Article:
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Facing a Trigger: Thoughts on Series of Unfortunate Events

Priya Sridhar

Staff Writer

A 2016 MBA graduate and published author, Priya Sridhar has been writing fantasy and science fiction for fifteen years, and counting, as well as contributing columns to Chalkpack Magazine and drawing a webcomic for five years. She also enjoys reading, biking, movie-watching, and classical music. One of her stories made the Top Ten Amazon Kindle Download list, and Alban Lake published her novella Carousel. Priya lives in Miami, Florida with her family and posts monthly at her blog A Faceless Author. Website Twitter: @PriyaJSridhar

The word “trigger” has become either a laughingstock or an opportunity for discourse. Dictionary.com lists one definition of trigger “trigger” as “anything, as an act or event, that serves as a stimulus and initiates or precipitates a reaction or series of reactions. ”

This month Netflix released a trailer for their adaptation of A Series of Unfortunate Events. Lemony Snicket wrote the original 13-book series which ended in 2006. I loved the series as a kid. The movie with Jim Carrey also won my heart as a teenager, with its bitter humor.

I found a problem, however, when viewing the trailer; I couldn’t finish it. The trailer was technically good. It made me too anxious and triggered a lot of anxiety. I only finished it this morning with the volume muted. Even so, it didn’t feel fun. The joy I felt as a teenager had vanished.

A Series of Unfortunate Events is about three unlucky orphans. The precocious Baudelaires encounter a disgusting relative who wants their fortune. Count Olaf can’t spell or read properly, but he can plot. Thei Baudelaires’ financial advisor Mr. Poe ships them off to unsuitable guardians, while ignoring their concerns. In the meantime Olaf gets the children kicked out of each of their homes. Eventually the Baudelaires realize they can trust no adults, and rely on their special skills to survive. Violet, the oldest, can invent. Klaus, the middle child, can research and remember knowledge. Sunny, the baby, can bite like a snapping turtle.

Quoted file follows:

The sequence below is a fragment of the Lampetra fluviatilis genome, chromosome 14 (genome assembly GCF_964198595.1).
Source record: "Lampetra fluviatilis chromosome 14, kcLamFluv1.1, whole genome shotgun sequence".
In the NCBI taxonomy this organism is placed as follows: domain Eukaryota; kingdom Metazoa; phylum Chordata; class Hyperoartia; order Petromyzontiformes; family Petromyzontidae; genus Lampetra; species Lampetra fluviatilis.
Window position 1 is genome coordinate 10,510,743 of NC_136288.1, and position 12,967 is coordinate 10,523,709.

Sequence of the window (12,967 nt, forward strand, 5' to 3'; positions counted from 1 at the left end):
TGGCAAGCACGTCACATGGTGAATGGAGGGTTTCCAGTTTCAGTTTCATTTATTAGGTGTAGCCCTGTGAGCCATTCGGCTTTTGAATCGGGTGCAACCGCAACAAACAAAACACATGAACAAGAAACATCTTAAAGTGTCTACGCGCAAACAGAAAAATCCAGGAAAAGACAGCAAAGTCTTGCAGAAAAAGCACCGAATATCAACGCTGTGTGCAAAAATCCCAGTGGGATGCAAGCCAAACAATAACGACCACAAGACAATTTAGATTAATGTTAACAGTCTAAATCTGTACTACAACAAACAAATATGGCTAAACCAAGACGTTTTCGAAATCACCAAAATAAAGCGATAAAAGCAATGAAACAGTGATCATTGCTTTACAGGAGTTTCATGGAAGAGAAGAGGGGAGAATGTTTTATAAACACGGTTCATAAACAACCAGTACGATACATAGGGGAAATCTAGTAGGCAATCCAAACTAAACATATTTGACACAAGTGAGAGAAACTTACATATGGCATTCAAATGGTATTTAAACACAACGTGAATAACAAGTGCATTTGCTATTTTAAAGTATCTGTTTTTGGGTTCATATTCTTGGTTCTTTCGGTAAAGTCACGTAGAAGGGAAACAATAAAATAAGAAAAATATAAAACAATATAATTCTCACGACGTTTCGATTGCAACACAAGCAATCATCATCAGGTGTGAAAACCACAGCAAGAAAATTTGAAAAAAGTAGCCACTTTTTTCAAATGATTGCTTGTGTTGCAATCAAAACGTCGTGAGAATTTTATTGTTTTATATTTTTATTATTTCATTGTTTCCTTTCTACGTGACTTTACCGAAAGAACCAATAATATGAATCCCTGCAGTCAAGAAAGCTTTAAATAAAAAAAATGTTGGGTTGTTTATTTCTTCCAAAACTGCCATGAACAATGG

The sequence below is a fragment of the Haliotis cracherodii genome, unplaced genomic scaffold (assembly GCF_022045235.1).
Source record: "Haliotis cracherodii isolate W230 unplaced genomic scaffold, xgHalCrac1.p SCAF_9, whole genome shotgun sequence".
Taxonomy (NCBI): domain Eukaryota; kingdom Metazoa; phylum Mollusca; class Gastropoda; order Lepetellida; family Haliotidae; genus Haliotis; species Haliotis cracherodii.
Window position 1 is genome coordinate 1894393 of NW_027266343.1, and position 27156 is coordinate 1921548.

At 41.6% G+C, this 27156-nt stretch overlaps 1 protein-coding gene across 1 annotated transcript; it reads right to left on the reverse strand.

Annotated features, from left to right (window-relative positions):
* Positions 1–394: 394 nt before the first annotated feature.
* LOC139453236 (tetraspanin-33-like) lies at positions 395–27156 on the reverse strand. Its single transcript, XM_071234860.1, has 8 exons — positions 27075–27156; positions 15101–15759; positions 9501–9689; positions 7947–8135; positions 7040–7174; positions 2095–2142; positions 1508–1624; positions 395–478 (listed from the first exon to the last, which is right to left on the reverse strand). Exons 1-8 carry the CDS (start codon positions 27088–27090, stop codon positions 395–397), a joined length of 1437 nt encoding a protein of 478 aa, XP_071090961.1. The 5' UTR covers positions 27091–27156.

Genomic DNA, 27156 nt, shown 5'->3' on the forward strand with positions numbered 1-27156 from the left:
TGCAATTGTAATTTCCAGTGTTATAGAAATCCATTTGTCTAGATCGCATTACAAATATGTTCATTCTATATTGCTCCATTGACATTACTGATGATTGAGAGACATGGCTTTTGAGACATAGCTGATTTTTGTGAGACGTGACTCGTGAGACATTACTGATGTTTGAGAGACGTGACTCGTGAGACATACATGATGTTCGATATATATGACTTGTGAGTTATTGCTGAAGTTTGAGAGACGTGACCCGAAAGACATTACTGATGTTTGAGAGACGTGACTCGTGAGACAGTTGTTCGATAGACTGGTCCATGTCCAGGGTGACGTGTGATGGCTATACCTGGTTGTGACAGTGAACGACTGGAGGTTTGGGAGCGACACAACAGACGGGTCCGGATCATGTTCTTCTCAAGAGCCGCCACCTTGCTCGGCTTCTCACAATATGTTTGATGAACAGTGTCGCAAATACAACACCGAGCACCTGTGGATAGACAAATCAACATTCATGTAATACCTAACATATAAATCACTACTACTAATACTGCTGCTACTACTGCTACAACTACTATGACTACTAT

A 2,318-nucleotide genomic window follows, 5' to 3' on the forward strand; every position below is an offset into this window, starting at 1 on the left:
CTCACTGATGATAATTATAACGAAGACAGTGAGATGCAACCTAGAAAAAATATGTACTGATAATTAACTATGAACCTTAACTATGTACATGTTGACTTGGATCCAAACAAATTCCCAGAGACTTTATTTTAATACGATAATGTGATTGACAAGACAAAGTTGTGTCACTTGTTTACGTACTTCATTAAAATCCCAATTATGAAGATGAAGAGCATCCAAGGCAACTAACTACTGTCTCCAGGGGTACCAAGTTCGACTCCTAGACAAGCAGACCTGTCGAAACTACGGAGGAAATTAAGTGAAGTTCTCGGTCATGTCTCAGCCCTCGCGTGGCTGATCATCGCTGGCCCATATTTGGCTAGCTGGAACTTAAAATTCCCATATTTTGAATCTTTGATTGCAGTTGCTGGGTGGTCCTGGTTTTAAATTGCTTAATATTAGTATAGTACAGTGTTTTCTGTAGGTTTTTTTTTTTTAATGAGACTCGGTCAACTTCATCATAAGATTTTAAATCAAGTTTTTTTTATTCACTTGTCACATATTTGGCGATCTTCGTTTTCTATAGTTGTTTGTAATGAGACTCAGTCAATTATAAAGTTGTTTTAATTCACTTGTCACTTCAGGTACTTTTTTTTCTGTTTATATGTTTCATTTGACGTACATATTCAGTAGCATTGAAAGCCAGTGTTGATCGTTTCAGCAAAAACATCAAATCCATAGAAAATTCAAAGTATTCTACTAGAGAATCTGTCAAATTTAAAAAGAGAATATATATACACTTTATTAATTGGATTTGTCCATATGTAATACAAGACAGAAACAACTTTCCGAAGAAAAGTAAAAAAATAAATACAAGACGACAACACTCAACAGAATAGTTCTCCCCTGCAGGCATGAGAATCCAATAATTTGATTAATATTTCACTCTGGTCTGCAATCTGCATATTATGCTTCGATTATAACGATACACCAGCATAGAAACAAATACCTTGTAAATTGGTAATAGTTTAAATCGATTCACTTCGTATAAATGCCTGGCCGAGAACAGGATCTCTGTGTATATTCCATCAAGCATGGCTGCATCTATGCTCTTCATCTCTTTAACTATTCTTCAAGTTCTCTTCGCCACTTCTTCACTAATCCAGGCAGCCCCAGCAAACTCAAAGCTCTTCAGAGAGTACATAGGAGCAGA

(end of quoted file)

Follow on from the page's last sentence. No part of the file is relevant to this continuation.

As a teen, I craved horror and dark literature. Goosebumps had whetted my taste, and I devoured Coraline with delight. A Series of Unfortunate Events provided an entire series of darkness. I followed the series to its conclusion, and enjoyed every moment.

The book series was funnier as a kid. You could buy into the morbid humor, and the Baudelaires’ troubles. They kept suffering, but they also kept trying. At the same time, they learned more about their unfair world, and how to survive in it.

Then for novel research I read about the realities of foster care. Social workers and the news have detailed the frustrating system. Many children are in the Baudelaires’ situation. Sometimes they even suffer in worse ones. Red tape and lack of care from various states lead to constant tragedy. Most of the time, sheer unfairness and people like Count Olaf win. Rereading about the Baudelaires’ trials becomes a sobering reality check, as well as an exercise in anxiety. Accordingly, the work has become a trigger, so that I can’t enjoy Neil Patrick Harris’s performance.

Psychology Today recommends taking several steps by which to handle triggers. These steps include identifying the trigger, and recognizing your reaction as emotional. Adopting such methods invites mindfulness, and the need to become aware. Choosing what you want to feel becomes a work in progress, but an ideally rewarding one.

A person needs to know how to identify a trigger. Triggers cause anxiety, which cause unpleasant feelings. Associations with other events and knowledge appear. We all want to avoid anxiety. Anxiety tightens our chests and turns little events into disaster. We also don’t want to become irritable and terrified. I want to enjoy this series, as a Neil Patrick Harris fan.